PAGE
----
A recent spate of articles has chronicled a new effort to legalize pot. A bill has been introduced in Sacramento supporting legalization, regulation and taxation, while Pennsylvania and Illinois legislatures ponder medical marijuana. But in many quarters our strange and hypocritical national dialogue on pot continues unabated.
In a column with a narrative so trite and packed with non-sequitur anecdotes that it would make Thomas Friedman nauseous (or perhaps not), New York Times education columnist Michael Winerip treats readers to a set of "you'll understand when you're older" commonsensicals:
"But the 50-something me, the parent of three boys and a girl, ages 14 to 21, is not so sure. The 50-something me -- who hasn't smoked in more than 20 years -- knows stories in our little suburb about classmates of my kids smoking pot in middle school, using heroin in college, going into rehab, relapsing, trying again."
The article is enigmatically titled "Legalization? Now for the Hard Question." What that hard question is is never articulated, but I suppose that it's left implicit in his bizarre semi-biographical defense of drug prohibition and support for the reverse-engineered "gateway drug" myth.
The piece ends with Winerip cudgeling legalization activist Ethan Nadelmann (who -- gasp -- has a PhD from Harvard!) into admitting that he still, at ripe middle age, smokes pot -- and has even done so in the presence of children... [pause for reader to make a call to protective services].
"Is legalizing marijuana next? It may make sense. It may happen. But with so many boomers, including our president, now parents raising children, I'm not so sure," he writes. Winerip does not, however, explain how pot could be made any more available to American teenagers (whom I counted myself amongst not long ago) than it already is.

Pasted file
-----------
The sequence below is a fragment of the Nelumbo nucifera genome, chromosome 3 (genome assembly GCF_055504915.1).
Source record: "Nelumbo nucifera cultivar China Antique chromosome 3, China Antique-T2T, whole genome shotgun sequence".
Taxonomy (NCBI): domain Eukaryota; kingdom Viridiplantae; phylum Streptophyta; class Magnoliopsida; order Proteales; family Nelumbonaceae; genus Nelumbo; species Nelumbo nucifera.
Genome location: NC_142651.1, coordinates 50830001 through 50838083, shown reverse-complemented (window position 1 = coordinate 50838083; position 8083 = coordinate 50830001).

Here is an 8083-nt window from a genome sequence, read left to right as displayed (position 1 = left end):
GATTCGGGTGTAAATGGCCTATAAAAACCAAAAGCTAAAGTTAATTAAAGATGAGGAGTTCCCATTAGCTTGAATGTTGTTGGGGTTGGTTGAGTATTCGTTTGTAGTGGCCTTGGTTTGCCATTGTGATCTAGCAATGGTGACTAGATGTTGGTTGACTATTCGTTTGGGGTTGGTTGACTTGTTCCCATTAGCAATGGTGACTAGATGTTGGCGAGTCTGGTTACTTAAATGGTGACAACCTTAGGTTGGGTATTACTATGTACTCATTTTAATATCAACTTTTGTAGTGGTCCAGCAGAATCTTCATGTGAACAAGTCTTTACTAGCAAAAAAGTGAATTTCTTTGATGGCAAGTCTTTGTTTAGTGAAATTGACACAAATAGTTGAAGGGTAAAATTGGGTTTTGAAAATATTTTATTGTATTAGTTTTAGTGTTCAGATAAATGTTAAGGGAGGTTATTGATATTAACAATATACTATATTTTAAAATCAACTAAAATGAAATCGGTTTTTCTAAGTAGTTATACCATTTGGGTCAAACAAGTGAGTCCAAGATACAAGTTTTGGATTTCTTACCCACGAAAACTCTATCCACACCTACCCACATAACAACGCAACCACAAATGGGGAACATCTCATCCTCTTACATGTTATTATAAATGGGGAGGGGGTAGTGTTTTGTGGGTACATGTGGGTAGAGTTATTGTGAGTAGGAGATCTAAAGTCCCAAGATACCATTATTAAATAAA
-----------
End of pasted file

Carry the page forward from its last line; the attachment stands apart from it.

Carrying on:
Perhaps the dear columnist has simply never had the pleasure of viewing the BBC's Planet Earth? The world of well-adjusted adult people who smoke pot is one of America's best-kept secrets.
As Nadelmann notes, it is now acceptable to admit pot smoking as preterit (thanks, Barack), a big step forward from the awkward half-admissions of the 1990s. Nadelmann is right. People have to "come out" as smokers, however ridiculous that may sound, or it will never be legalized.
A big problem with drug legalization politics is that to speak or act in favor of pot legalization tends to identify one as a stoner, a patchouli-soaked hippy associated with the most pathetically single-issue of politics. I know lots of intelligent folks, from professors and lawyers to carpenters, teachers and union organizers that smoke -- but none of them wants their personality or politics to be defined by smoking pot. It's as if there's absolutely no line between discreet social smoking and donning a shirt reading "Hemp Wanted" (full disclosure: my 15-year old self owned such a shirt, and a High Times subscription to boot). One can't write or agitate around drugs -- or, for that matter, sex -- without exposing oneself to a ridiculous set of caricatures.
I don't know anyone my age who thinks it's cool to loudly associate yourself with drug use -- a predilection I tend (aside from this post) to share. Even on the left, the bacchanalian, yippie, gonzo journalism engaging musings on sex and drugs at times seem to confront a renewed Puritanism -- biographically, my writing on the subjects is mostly limited to blogs. In my social circle, such a loud embrace puts one somewhere slightly below Trekkie on the cool-o-meter. (Okay, yes, the new movie is great).
I clearly remember attending the Boston Smoke Fest at age 17, roaming the elevated multitudes as a self-appointed representative of the 2000 Nader campaign, waging an uphill and for some reason very impassioned fight against the hegemony of Libertarians at such events. I hoped against hope that because we could bond over a bong they would share my enthusiasm for fighting imperialism and backing labor rights. Some cared, many didn't; but most people were kind enough to pass me their bowl, bong, joint or blunt.
I haven't been involved in drug-related activism since I was in high school, but pot and drug decriminalization are still important, for reasons -- like the mass incarceration of people of color and the mindless, blood-soaked, hypocritical war on Latin America -- that go far beyond my personal and epicurean drive to, on occasion, get high and have a good time.